What are the 4 C’s of Diamonds and what do they mean?
It’s not a vegetable… The metric carat, which equals 0.20 gram, is the standard unit of weight for diamonds and most other gems. To simplify this further, it’s the size of the diamond when it’s loose, meaning not in the mounting. If other factors are equal, the more a stone weighs, the more valuable it will be. How many carats do I want? In the trade, diamond prices are expressed as a price per carat. The “Carat Weight” has the biggest impact on the price of a diamond. For example, a 2 carat diamond is more than double the price of a 1 carat diamond. To put it bluntly, SIZE DOES MATTER but it’s less important than the quality of the diamond. Consumers tend to prefer larger carat weights because they may carry more status. However, larger carat weight does not alone signify a better ring. Note: When you see "T.W.", or "Total Weight", it will refer to the total carat weight, per gem type (descriptions are usually broken down by gem-type). So a ring with emeralds and sapphires and diamonds could say: Emerald t.w. = 0.25 cts., Sapphires t.w. = 0.31 cts., Diamonds t.w. = 0.75 cts. This refers only to the weight as measured when the gems are loose and unmounted. It has nothing to do with the number of gems contained in the Jewelry. The above example could mean there were 5 emeralds, 7 sapphires and 50 diamonds as easily as it could mean that there were 2 emeralds, 2 sapphires and 2 diamonds.
If you’ve thought that diamonds are colorless, you may be surprised to learn that most diamonds have at least a trace of yellow or brown color.
Note that the color of a diamond has the second biggest impact on its price, after carat weight.
Grading "colorless" diamonds actually involves deciding how closely a stone approaches colorlessness. The reason colorlessness is most highly valued is that diamonds in these ranges act like prisms, separating white light passing through them into a wide spectrum of colors. The more transparent the diamond, the wider the spectrum of colors. Colorless diamonds tend to be more valuable.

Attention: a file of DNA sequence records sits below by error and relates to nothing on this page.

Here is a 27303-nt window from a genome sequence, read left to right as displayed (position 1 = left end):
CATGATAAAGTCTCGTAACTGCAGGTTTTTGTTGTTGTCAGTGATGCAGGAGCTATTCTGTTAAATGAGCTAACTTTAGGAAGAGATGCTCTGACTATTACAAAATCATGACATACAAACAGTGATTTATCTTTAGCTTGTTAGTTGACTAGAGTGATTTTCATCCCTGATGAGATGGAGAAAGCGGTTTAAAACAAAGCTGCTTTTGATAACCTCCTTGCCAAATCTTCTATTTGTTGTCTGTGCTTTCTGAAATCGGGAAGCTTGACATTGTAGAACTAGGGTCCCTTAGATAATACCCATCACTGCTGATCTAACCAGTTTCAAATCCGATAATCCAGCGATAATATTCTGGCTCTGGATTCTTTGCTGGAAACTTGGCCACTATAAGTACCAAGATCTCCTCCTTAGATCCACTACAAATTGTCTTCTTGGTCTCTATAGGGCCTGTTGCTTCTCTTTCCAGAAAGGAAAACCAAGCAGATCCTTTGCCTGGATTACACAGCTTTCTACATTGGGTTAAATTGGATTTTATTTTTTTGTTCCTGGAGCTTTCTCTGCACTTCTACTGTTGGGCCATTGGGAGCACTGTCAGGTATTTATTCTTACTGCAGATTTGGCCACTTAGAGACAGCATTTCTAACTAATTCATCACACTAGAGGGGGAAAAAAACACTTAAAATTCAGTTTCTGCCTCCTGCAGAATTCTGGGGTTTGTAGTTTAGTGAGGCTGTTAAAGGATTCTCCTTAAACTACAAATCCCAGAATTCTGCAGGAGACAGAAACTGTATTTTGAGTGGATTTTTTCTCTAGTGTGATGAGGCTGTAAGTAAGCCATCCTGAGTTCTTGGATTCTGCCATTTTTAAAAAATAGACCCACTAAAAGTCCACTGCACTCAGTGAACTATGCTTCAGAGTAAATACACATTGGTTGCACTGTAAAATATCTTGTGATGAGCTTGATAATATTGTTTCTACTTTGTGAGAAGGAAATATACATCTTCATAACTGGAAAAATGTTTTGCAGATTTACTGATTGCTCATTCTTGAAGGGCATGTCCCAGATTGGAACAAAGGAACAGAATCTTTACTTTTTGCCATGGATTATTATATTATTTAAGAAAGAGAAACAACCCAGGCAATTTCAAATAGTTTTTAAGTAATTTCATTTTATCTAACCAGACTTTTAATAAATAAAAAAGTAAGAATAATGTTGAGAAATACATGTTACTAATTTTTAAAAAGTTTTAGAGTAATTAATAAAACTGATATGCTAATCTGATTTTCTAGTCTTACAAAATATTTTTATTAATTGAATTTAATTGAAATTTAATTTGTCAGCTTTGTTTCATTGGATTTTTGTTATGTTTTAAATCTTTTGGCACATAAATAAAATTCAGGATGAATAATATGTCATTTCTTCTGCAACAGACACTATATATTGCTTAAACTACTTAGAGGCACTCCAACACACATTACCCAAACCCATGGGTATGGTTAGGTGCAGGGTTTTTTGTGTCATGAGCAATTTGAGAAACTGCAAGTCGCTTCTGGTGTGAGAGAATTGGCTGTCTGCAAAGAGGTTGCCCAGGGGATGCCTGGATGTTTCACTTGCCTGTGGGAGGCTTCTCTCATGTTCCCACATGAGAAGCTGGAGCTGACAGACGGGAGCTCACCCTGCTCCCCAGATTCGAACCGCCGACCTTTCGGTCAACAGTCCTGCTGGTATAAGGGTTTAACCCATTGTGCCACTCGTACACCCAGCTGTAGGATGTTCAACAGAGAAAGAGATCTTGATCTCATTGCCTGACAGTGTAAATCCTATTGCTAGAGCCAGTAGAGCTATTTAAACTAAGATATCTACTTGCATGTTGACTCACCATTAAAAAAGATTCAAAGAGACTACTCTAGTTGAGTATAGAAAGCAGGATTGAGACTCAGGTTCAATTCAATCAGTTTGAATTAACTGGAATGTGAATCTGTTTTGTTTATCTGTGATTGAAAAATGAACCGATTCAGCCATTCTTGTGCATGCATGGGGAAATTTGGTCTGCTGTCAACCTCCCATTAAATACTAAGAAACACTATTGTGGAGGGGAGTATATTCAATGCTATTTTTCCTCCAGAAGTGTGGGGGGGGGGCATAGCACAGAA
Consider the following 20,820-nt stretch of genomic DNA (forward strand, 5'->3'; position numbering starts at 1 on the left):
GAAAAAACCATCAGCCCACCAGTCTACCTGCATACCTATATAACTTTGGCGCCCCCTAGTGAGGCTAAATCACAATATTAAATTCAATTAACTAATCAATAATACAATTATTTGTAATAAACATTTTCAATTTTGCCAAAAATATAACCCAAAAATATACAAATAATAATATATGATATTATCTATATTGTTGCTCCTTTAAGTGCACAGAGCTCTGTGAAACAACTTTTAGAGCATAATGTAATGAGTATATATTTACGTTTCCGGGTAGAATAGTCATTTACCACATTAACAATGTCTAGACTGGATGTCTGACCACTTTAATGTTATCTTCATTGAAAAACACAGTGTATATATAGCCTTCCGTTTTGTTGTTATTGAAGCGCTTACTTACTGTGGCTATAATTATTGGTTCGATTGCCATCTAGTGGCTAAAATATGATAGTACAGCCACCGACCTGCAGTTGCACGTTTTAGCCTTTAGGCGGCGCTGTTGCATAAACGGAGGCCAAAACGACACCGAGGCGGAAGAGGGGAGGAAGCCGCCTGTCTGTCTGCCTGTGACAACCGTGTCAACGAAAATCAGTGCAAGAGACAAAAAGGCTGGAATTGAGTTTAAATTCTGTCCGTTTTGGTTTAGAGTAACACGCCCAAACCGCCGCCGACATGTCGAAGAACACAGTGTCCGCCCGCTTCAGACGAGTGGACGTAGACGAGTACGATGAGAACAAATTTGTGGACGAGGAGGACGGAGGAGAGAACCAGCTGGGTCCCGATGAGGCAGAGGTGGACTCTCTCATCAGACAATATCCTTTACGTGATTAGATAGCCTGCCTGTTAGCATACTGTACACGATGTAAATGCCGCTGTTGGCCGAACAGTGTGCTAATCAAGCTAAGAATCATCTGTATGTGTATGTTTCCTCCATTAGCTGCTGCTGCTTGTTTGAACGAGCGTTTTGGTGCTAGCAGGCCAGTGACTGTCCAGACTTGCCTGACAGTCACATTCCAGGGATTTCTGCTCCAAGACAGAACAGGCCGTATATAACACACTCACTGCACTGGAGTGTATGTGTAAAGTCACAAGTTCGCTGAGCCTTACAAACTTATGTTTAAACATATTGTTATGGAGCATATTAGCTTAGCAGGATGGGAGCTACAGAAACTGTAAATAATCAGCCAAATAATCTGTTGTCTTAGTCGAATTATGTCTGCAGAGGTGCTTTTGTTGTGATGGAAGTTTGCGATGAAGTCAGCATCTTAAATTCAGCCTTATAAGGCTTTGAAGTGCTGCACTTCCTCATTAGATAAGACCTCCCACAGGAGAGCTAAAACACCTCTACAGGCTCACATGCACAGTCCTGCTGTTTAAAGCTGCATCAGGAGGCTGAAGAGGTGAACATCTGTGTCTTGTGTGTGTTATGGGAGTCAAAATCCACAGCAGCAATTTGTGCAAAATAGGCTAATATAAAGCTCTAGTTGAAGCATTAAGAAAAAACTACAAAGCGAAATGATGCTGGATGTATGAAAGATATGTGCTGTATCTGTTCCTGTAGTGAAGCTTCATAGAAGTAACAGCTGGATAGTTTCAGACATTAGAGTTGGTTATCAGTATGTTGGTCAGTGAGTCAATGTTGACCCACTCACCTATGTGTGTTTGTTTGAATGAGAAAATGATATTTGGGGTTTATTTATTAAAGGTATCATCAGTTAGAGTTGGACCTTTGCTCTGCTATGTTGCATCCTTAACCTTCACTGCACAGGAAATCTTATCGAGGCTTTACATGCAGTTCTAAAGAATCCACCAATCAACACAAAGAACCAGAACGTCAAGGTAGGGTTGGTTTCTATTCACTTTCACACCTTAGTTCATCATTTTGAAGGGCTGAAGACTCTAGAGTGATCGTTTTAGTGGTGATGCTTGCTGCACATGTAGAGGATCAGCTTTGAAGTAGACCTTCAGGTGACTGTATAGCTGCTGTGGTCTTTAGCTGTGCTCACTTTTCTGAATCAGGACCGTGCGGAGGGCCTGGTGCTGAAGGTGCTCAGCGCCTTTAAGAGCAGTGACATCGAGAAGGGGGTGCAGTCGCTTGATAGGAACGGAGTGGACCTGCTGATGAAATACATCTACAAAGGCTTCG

Rare colors such as blue, pink, purple, or red also tend to be very expensive—and very beautiful—and are known as “fancy color” diamonds.
If a diamond does not have enough color to be called fancy, then it is graded in a scale of colors ranging from Colorless to Light Yellow, "D" through "Z". A diamond with a "D" color is considered to be colorless. If the color is more intense than "Z", it is considered fancy.
Are we expressing this clearly?
“Clarity” describes the absence or presence of internal and external flaws. A perfect stone with perfect clarity (clearness) is rare, although some flaws cannot be seen without using a loupe for magnification.
Just like eggs, diamonds come in grades!
FL - Flawless
These stones have no imperfections inside or on the outside of the stone under the magnification of a loupe of 10X magnification.
IF - Internally Flawless
This grade is awarded to diamonds with no internal flaws and only minor external blemishes.
Very Very Slightly Imperfect—These stones have very, very small inclusions, which are extremely difficult to see under a loupe of 10X magnification.
Very Slightly Imperfect—These stones have very small inclusions, or imperfections, which are slightly difficult to see under a loupe of 10X magnification.
Slightly Imperfect—These stones have inclusions, which are fairly easy to see with a 10X magnification, and can be seen with the naked eye.
I1, I2, and I3
Imperfect—These stones have inclusions ranging from moderately visible to very easily seen to the naked eye.
The word “cut” doesn’t refer to the shape of the diamond (when has trade jargon ever been clear and simple?). Rather, cut means the way the diamond was faceted to allow light to reflect from it. In a well-cut diamond, light enters the diamond and reflects straight back to the viewer's eye. Some cutters will sacrifice cut to create the largest possible diamond, thus making too shallow or too deep of a cut and not allowing light to reflect as well as it might.
The width and depth can have an effect on how light travels within the diamond, and how it exits in the form of brilliance.
Light is lost out the bottom causing the diamond to lose brilliance.
Light escapes out the sides causing the diamond to appear dark and dull.
Polish and symmetry are two important aspects of the cutting process. The ‘polish’ grade describes the smoothness of the diamond's facets, and the ‘symmetry’ grade refers to alignment of the facets.
For the most beautiful diamond, look for a symmetry grade of excellent (EX), very good (VG), or good (G). Avoid diamonds with symmetry grades of fair (F) or poor (P).